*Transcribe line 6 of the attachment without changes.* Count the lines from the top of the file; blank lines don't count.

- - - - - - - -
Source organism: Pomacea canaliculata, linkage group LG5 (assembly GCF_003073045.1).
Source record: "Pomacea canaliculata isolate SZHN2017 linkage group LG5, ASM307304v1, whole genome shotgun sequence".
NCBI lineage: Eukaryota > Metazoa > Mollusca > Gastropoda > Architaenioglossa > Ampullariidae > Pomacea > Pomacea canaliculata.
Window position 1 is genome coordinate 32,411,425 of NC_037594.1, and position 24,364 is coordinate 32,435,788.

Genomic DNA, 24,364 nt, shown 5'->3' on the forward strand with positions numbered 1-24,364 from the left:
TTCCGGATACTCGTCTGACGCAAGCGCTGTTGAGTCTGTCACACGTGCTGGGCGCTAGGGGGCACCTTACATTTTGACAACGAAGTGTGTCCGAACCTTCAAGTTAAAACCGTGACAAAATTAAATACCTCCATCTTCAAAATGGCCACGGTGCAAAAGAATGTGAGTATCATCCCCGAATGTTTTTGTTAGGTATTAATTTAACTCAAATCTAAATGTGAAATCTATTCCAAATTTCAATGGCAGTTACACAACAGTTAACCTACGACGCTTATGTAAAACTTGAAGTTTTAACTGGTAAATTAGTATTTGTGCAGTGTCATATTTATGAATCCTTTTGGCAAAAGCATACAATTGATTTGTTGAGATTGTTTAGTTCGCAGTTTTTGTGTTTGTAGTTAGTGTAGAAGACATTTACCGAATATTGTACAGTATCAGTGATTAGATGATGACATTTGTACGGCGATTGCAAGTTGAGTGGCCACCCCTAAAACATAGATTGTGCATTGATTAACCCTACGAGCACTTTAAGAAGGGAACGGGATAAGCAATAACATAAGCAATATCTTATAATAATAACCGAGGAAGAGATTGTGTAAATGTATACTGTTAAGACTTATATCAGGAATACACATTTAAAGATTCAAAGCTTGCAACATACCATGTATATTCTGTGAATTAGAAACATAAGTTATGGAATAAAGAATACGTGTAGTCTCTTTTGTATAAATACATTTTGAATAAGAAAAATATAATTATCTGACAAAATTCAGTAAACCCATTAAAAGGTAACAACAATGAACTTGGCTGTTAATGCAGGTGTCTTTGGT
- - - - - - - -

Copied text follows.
TTCCGGATACTCGTCTGACGCAAGCGCTGTTGAGTCTGTCACACGTGCTGGGCGCTAGGGGGCACCTTACATTTTGACAACGAAGTGTGTCCGAACCTTCAAGTTAAAACCGTGACAAAATTAAATACCTCCATCTTCAAAATGGCCACGGTGCAAAAGAATGTGAGTATCATCCCCGAATGTTTTTGTTAGGTATTAATTTAACTCAAATCTAAATGTGAAATCTATTCCAAATTTCAATGGCAGTTACACAACAGTTAACCTACGACGCTTATGTAAAACTTGAAGTTTTAACTGGTAAATTAGTATTTGTGCAGTGTCATATTTATGAATCCTTTTGGCAAAAGCATACAATTGATTTGTTGAGATTGTTTAGTTCGCAGTTTTTGTGTTTGTAGTTAGTGTAGAAGACATTTACCGAATATTGTACAGTATCAGTGATTAGATGATGACATTTGTACGGCGATTGCAAGTTGAGTGGCCACCCCTAAAACATAGATTGTGCATTGATTAACCCTACGAGCACTTTAAGAAGGGAACGGGATAAGCAATAACATAAGCAATATCTTATAATAATAACCGAGGAAGAGATTGTGTAAATGTATACTGTTAAGACTTATATCAGGAATACACATTTAAAGATTCAAAGCTTGCAACATACCATGTATATTCTGTGAATTAGAAACATAAGTTATGGAATAAAGAATACGTGTAGTCTCTTTTGTATAAATACATTTTGAATAAGAAAAATATAATTATCTGACAAAATTCAGTAAACCCATTAAAAGGTAACAACAATGAACTTGGCTGTTAATGCAGGTGTCTTTGGT